Recently, I had edited a thesis and a report. It was arduous and fun; arduous because I undermined the actual time it would take for me to ease into the role; fun because I felt like I’m on a ride, on top of the words, picking “gems”—some I throw away because they were mere debris, cluttering the scene, while some I polish because they have a place in there.
There was frustration at first while skimming the material, but simultaneously, in a strange, profound way, it made my heart flutter. I’ve discovered my love for words in high school, but only started writing after school. And now I’m editing. Education, for me, has only just begun.
These days have been pivotal. Before, I felt it best for people to partake into my indecision—I let the world decide for me. But now I discovered I can make a solid decision for myself.
What I have learned from editing and proofreading someone’s work was meaning: It made me feel, even hope, that I’m adding a sliver of value to someone’s life through words, sometimes painfully omitting them, or peppering some in elusive crevices, similar to treating my own work.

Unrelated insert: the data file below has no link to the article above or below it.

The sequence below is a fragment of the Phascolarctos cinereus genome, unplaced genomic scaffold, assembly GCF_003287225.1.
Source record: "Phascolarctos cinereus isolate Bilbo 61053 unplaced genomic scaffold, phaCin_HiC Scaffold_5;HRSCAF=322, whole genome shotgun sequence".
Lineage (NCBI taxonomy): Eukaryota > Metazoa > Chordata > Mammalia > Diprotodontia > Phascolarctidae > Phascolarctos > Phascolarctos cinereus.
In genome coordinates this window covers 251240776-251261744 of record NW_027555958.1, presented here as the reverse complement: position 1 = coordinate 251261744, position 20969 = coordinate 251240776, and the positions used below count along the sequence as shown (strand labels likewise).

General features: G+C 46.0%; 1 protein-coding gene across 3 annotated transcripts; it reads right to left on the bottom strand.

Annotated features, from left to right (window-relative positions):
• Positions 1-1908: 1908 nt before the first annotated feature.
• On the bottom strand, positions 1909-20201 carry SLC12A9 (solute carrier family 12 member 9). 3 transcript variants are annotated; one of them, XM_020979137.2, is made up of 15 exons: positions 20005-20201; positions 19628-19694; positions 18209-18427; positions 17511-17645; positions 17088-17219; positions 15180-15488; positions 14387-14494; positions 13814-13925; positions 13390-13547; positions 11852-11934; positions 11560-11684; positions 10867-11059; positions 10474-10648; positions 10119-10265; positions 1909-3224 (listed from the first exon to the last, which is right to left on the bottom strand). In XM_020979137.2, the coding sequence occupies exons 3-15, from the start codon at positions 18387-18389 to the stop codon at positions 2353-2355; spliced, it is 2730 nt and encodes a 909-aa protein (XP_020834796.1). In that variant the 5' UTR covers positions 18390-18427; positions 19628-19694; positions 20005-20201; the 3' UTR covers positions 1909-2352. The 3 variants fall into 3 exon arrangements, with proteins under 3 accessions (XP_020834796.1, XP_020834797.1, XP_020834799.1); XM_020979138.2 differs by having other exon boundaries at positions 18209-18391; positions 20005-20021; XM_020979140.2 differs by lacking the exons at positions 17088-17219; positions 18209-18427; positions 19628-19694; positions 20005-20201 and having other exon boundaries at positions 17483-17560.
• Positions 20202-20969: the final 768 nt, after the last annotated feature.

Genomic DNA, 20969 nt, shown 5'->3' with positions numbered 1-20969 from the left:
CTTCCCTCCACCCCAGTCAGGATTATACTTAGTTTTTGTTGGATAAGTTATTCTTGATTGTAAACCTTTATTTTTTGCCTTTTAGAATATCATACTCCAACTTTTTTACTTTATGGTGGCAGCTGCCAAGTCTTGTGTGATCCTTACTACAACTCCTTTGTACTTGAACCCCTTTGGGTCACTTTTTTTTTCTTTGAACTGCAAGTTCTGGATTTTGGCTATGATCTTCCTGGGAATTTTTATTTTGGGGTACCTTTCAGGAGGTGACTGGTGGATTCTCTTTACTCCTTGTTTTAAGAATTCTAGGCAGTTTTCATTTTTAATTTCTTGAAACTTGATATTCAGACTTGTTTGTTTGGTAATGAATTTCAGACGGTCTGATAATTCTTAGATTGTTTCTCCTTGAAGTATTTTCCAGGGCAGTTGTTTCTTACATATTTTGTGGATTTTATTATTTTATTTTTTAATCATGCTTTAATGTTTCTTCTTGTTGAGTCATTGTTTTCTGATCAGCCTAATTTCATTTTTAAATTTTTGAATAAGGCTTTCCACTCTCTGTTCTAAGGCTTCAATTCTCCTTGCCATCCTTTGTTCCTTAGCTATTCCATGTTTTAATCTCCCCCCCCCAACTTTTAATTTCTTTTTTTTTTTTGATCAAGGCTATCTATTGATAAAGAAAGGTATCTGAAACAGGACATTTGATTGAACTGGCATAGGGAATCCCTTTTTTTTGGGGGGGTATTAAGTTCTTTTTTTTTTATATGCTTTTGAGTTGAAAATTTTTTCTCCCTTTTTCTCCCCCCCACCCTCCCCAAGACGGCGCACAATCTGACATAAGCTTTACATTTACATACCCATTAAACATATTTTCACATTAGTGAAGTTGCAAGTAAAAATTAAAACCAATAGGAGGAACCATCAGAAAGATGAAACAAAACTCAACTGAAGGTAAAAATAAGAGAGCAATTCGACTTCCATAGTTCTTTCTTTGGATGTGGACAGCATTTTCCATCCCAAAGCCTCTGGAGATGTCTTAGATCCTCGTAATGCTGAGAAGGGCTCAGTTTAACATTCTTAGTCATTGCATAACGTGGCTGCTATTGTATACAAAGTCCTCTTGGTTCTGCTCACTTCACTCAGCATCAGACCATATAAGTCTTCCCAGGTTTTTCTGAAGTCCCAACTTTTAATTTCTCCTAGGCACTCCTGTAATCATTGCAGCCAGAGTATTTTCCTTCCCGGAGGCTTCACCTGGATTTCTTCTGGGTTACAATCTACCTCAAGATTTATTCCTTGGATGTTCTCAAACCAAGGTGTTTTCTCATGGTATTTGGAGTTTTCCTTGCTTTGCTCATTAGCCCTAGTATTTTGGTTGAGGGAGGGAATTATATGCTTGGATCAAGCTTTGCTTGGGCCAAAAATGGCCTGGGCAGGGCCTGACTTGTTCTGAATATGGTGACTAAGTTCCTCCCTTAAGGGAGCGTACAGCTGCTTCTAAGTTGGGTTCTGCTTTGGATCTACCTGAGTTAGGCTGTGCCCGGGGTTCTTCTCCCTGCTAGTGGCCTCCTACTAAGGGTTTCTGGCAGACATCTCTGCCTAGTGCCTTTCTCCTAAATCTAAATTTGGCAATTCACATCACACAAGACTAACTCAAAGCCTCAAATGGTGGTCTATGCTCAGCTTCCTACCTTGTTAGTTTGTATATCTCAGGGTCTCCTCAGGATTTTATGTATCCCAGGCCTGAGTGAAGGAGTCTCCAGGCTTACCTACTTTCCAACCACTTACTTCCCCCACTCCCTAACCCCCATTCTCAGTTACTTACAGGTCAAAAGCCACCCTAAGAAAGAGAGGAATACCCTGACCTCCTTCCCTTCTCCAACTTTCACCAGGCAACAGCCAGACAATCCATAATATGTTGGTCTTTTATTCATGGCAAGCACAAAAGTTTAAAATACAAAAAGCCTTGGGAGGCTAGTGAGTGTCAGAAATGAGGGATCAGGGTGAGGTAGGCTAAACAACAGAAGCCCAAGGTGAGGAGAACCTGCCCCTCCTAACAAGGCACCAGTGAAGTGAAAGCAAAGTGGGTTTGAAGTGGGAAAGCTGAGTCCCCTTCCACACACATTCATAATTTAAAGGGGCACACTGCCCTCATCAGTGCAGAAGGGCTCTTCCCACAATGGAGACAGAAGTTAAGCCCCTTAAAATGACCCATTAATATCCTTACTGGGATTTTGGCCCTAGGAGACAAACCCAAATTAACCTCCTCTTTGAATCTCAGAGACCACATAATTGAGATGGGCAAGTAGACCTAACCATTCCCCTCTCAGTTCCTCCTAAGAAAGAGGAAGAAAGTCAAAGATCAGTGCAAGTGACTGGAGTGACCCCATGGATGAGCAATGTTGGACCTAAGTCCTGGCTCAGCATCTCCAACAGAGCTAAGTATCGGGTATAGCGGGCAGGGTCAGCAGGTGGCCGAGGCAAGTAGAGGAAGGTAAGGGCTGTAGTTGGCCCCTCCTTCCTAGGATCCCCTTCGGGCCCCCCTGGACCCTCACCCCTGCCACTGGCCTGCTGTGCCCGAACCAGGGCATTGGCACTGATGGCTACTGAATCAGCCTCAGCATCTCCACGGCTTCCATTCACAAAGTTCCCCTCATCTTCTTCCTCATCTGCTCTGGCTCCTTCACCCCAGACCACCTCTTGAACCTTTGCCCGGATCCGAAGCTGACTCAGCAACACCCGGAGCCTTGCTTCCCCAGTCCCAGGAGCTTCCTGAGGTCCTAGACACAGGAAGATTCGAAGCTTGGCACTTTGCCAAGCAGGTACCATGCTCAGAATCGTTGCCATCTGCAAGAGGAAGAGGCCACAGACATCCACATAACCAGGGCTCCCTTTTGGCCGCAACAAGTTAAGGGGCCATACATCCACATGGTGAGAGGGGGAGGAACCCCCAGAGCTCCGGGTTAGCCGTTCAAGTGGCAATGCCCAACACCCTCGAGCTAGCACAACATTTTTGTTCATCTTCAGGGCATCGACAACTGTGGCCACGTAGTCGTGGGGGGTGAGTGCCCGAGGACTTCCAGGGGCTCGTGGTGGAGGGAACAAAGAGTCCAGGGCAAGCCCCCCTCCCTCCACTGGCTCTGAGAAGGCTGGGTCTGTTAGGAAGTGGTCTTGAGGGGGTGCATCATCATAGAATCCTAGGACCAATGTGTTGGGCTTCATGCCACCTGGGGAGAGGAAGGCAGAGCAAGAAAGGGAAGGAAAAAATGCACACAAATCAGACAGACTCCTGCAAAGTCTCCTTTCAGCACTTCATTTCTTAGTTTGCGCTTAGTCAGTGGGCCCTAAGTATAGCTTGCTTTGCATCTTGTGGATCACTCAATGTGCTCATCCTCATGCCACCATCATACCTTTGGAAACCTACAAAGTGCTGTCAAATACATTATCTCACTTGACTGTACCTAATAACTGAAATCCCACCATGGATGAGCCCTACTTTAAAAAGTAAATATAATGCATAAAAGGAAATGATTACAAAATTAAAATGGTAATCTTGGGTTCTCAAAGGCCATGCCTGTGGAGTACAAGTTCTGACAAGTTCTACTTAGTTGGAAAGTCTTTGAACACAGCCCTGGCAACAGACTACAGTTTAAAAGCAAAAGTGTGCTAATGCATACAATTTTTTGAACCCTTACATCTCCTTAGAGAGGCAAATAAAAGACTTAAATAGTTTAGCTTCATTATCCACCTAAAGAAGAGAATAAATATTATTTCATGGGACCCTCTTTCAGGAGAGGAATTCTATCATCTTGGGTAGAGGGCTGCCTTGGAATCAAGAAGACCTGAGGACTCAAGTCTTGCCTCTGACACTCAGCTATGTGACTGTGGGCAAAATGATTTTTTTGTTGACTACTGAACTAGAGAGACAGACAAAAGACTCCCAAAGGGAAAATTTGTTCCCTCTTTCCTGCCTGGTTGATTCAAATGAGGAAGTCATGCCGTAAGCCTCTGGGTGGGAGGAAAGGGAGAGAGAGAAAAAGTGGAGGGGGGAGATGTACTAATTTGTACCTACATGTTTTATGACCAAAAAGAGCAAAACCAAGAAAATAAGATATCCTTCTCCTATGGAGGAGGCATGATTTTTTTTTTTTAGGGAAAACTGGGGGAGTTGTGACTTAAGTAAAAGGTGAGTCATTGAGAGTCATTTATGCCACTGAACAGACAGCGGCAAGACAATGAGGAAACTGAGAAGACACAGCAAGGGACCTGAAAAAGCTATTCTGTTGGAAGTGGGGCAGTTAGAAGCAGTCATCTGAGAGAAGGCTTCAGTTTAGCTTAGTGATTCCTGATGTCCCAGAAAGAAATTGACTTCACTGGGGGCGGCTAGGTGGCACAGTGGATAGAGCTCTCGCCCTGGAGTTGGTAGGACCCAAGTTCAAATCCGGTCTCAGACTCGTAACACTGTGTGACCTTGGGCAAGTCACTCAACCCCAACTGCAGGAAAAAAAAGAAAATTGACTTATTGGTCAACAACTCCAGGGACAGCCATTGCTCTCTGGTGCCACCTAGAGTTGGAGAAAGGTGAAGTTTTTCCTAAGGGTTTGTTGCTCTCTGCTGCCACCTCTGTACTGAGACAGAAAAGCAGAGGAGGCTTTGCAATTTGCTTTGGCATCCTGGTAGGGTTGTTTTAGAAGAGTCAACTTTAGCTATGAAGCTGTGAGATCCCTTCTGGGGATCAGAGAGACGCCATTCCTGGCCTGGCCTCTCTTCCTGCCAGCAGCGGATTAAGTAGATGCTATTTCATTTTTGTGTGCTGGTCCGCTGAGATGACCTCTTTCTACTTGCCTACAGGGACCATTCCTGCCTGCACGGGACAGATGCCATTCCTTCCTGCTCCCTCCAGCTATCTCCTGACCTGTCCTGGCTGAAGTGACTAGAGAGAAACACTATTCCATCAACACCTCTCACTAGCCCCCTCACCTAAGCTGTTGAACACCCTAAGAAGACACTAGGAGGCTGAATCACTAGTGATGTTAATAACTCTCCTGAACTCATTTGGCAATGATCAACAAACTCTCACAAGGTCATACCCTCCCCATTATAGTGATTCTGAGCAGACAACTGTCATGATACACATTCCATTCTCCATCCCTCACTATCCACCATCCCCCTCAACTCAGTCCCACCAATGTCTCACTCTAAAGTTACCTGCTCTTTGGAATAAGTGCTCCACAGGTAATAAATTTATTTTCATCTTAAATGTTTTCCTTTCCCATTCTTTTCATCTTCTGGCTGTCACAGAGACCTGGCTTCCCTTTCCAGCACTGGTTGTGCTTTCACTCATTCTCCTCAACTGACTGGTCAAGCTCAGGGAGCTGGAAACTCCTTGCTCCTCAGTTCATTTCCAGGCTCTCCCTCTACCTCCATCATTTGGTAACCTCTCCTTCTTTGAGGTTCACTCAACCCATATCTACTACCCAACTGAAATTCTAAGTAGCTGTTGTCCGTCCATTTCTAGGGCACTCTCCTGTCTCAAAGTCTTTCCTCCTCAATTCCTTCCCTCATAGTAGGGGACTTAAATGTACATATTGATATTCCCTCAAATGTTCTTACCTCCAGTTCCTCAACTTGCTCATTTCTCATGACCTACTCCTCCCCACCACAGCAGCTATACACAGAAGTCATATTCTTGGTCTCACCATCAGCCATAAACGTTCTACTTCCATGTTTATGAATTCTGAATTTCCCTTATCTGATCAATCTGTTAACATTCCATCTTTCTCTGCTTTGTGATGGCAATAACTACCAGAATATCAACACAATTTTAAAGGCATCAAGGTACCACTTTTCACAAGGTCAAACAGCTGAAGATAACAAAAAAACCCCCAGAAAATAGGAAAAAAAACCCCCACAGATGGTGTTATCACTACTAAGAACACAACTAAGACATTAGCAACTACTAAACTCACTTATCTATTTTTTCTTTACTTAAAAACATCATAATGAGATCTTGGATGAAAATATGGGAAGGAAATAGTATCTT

It makes me think that improving ourselves and extending it to others, however small or subtle, is true art.
Seven days into it made me realize how much I assumed I know, what in fact I don’t, and how much I could do about it. My job in research made sense. Citation, indeed, is an art and it pays to know them well whenever necessary.
It also taught me how to be flexible, i.e., without relying heavily on computer. Doing most of the revisions on paper—slashes here, insertion there—allowed me to detect errors more easily. Despite the lack of space to insert words or phrases (line spacing was single), the limitation in itself helped me stretch out of my comfort zone. It was quite messy but interesting, tactile work.
I think I’m beginning to understand what connection means. Because it made me buy a blue pen.